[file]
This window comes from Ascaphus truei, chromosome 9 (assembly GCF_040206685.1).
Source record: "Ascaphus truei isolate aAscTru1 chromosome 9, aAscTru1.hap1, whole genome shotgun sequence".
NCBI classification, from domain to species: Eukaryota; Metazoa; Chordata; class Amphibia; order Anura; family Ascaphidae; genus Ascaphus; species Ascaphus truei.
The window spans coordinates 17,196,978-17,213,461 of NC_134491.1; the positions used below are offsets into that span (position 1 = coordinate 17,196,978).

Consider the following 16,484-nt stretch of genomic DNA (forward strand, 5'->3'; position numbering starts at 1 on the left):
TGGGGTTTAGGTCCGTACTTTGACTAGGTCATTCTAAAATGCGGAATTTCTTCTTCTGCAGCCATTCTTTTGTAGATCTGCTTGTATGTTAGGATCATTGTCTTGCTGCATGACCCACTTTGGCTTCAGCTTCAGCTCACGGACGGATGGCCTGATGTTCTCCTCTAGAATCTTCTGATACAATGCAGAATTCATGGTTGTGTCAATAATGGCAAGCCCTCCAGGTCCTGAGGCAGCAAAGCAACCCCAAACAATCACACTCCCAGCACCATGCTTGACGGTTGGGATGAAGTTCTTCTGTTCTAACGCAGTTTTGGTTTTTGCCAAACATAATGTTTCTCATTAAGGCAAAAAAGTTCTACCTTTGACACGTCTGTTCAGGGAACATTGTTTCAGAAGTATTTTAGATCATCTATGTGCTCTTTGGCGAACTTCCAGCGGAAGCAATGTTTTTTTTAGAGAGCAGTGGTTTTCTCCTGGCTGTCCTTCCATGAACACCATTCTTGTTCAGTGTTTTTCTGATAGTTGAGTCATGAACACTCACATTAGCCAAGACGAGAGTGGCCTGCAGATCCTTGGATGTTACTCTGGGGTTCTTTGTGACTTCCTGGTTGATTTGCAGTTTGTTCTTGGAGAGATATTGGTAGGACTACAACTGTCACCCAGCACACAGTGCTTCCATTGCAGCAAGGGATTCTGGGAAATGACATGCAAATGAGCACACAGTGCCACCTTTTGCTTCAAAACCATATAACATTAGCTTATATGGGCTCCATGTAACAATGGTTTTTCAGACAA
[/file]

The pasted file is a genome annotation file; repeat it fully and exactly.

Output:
This window comes from Ascaphus truei, chromosome 9 (assembly GCF_040206685.1).
Source record: "Ascaphus truei isolate aAscTru1 chromosome 9, aAscTru1.hap1, whole genome shotgun sequence".
NCBI classification, from domain to species: Eukaryota; Metazoa; Chordata; class Amphibia; order Anura; family Ascaphidae; genus Ascaphus; species Ascaphus truei.
The window spans coordinates 17,196,978-17,213,461 of NC_134491.1; the positions used below are offsets into that span (position 1 = coordinate 17,196,978).

Consider the following 16,484-nt stretch of genomic DNA (forward strand, 5'->3'; position numbering starts at 1 on the left):
TGGGGTTTAGGTCCGTACTTTGACTAGGTCATTCTAAAATGCGGAATTTCTTCTTCTGCAGCCATTCTTTTGTAGATCTGCTTGTATGTTAGGATCATTGTCTTGCTGCATGACCCACTTTGGCTTCAGCTTCAGCTCACGGACGGATGGCCTGATGTTCTCCTCTAGAATCTTCTGATACAATGCAGAATTCATGGTTGTGTCAATAATGGCAAGCCCTCCAGGTCCTGAGGCAGCAAAGCAACCCCAAACAATCACACTCCCAGCACCATGCTTGACGGTTGGGATGAAGTTCTTCTGTTCTAACGCAGTTTTGGTTTTTGCCAAACATAATGTTTCTCATTAAGGCAAAAAAGTTCTACCTTTGACACGTCTGTTCAGGGAACATTGTTTCAGAAGTATTTTAGATCATCTATGTGCTCTTTGGCGAACTTCCAGCGGAAGCAATGTTTTTTTTAGAGAGCAGTGGTTTTCTCCTGGCTGTCCTTCCATGAACACCATTCTTGTTCAGTGTTTTTCTGATAGTTGAGTCATGAACACTCACATTAGCCAAGACGAGAGTGGCCTGCAGATCCTTGGATGTTACTCTGGGGTTCTTTGTGACTTCCTGGTTGATTTGCAGTTTGTTCTTGGAGAGATATTGGTAGGACTACAACTGTCACCCAGCACACAGTGCTTCCATTGCAGCAAGGGATTCTGGGAAATGACATGCAAATGAGCACACAGTGCCACCTTTTGCTTCAAAACCATATAACATTAGCTTATATGGGCTCCATGTAACAATGGTTTTTCAGACAA